The Phaserl


“Mortgage Demand Cools”: Fannie Mae

by Wolf Richter, Wolf Street:

Home prices are “weighing on affordability and constraining sales.”

Here’s another piece of an incomplete behind-the-scenes puzzle of the housing market that has surged to new record highs. Fannie Mae — one of the Government Sponsored Enterprises (GSE) that guarantee eligible mortgages and package them into mortgage-backed securities that are then sold to institutional investors — had some disconcerting words in today’s Mortgage Lender Sentiment Survey for Q2:

More mortgage lenders say they have eased credit standards recently and expect further easing in the coming months.

Why? Cooling demand for mortgages. Mortgage lenders in the survey include banks of all sizes, specialized non-bank mortgage lenders (they don’t take deposits), and credit unions.

The net percentage of mortgage lenders that reported having eased credit standards over the past three months has been rising since Q4 2016. And the net percentage of lenders that expect to ease credit standards over the next three months for all three types of mortgages — GSE eligible, non-GSE eligible, and government loans such as FHA and VA insured mortgages – “reached or surpassed survey highs this quarter.”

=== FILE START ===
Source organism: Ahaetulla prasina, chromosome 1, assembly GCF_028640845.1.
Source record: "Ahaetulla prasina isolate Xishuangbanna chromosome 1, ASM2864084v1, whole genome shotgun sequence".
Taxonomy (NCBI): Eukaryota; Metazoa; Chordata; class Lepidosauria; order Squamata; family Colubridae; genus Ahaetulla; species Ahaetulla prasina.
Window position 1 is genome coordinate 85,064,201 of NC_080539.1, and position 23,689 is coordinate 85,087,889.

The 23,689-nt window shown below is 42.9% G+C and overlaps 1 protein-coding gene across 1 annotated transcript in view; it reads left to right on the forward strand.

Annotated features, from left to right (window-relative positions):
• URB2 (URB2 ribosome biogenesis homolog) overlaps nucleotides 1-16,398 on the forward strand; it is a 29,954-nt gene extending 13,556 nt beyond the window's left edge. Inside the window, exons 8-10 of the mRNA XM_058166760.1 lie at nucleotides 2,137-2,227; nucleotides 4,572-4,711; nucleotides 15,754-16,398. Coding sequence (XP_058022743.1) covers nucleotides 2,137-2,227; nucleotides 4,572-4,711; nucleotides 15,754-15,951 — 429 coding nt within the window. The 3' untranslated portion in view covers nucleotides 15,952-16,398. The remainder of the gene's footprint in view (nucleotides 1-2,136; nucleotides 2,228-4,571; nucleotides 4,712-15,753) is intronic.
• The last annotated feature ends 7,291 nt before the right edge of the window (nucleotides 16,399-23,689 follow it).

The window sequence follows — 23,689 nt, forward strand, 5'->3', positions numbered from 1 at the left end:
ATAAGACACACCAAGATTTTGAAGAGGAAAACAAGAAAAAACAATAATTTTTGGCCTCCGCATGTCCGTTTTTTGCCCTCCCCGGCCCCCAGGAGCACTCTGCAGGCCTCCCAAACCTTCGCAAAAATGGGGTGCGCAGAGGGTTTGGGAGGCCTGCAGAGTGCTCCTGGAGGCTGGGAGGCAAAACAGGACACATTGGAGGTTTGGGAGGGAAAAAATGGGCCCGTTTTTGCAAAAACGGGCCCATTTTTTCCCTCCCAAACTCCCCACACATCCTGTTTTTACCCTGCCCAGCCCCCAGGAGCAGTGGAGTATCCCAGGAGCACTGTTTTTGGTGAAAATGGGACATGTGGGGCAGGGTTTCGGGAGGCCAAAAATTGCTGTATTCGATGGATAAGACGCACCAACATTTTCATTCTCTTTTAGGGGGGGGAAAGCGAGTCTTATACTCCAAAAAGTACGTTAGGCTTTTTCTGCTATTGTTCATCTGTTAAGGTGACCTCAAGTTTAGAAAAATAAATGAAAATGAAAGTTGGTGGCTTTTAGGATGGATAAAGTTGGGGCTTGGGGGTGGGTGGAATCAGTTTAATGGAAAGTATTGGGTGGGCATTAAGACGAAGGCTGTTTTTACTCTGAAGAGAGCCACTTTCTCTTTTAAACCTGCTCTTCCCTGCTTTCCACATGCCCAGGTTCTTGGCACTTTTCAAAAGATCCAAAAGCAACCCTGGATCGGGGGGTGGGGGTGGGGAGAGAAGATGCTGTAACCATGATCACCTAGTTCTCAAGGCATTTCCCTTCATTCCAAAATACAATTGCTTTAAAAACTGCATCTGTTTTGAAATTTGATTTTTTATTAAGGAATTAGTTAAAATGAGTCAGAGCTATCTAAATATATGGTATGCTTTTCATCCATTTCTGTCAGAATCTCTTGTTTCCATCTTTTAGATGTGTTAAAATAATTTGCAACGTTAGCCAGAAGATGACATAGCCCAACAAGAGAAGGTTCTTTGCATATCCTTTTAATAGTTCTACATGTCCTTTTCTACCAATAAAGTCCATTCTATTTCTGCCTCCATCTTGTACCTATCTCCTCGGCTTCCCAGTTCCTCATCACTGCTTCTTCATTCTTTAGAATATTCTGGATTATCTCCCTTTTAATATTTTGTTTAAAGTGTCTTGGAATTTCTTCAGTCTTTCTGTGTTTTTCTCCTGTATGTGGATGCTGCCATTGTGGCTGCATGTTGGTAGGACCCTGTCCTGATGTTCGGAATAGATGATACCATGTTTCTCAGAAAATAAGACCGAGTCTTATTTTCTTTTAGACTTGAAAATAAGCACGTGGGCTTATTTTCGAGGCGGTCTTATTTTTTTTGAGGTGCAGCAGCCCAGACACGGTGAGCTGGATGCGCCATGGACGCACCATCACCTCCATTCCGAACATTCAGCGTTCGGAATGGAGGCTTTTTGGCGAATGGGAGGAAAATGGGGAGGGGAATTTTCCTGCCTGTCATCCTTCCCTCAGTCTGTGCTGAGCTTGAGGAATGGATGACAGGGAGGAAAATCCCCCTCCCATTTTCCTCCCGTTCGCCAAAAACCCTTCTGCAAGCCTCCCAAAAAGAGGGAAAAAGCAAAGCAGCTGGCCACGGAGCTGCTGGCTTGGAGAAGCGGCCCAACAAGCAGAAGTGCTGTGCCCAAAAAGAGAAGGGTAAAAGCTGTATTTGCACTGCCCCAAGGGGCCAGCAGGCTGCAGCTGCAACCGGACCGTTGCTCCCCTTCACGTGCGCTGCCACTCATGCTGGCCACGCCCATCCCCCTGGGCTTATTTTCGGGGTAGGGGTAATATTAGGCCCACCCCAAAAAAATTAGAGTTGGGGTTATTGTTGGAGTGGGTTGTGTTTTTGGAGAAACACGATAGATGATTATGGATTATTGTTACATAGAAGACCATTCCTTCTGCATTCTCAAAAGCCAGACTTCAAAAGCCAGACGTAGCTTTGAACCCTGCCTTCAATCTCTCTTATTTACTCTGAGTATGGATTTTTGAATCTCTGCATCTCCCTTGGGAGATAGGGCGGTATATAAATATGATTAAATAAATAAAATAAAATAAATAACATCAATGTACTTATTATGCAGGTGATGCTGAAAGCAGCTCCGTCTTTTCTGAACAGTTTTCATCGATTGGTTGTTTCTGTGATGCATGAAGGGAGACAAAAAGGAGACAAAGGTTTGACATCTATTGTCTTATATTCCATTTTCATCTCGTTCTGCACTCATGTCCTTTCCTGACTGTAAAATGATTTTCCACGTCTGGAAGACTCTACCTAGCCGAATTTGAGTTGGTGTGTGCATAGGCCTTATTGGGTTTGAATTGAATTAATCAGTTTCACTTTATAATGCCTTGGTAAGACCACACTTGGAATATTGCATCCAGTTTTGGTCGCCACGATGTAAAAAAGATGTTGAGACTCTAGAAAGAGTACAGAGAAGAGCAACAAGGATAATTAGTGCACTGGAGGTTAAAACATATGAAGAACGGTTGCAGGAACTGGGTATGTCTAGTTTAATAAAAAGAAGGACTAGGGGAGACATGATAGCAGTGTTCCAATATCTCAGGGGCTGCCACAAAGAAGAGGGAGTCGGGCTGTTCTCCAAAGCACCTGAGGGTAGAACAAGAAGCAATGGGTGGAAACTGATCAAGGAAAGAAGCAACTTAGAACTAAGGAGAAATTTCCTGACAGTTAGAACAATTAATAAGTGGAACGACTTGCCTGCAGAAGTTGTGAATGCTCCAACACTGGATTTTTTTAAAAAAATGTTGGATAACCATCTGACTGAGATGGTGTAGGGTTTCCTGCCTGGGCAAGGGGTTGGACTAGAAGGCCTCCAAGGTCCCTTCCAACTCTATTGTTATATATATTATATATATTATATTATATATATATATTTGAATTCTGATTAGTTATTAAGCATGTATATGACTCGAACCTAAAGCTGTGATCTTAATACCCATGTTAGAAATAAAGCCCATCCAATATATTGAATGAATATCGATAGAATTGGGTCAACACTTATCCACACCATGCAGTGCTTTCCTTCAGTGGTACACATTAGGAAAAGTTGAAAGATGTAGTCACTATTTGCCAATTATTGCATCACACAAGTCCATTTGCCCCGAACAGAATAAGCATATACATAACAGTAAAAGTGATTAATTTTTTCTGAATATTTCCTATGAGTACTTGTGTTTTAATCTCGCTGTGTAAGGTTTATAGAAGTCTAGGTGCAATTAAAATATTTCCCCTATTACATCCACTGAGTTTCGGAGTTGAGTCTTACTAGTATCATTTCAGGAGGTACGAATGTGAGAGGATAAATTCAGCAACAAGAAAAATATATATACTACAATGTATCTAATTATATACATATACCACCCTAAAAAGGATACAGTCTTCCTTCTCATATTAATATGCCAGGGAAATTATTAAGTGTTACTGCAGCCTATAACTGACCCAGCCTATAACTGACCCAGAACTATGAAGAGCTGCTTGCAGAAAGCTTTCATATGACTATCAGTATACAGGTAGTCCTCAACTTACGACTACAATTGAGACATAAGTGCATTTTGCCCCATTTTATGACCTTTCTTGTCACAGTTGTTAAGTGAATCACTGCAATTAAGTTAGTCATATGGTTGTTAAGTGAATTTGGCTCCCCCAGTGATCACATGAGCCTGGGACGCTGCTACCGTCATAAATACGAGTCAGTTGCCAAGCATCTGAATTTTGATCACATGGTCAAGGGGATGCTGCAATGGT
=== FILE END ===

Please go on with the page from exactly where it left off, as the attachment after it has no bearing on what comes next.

The chart below shows the net percentage of mortgage lenders who expect to loosen credit standard of GSE-eligible mortgages – the “conforming” mortgages that adhere to GSE underwriting guidelines, including loan limits:

The driver behind the loosening of mortgage standards? Lenders want to write more mortgages. That’s their business. But the business hasn’t been going all that well recently, just when home prices across the country, and in particular in certain cities, have surpassed prior bubble highs, and prudence would now be more important than ever. So what drives them to lower their standards?

Cooling demand for mortgages.

Lenders’ increasing concerns over “economic conditions” drove the easing of lending standards, as mortgage demand has taken a hit, and as the share of lenders who reported growth in purchase-mortgage demand “dropped to the lowest net reading in years.”

The report: “Across the three loan types, the share of lenders who reported growth in purchase mortgage demand dropped to the lowest net reading in years for a second-quarter period”:

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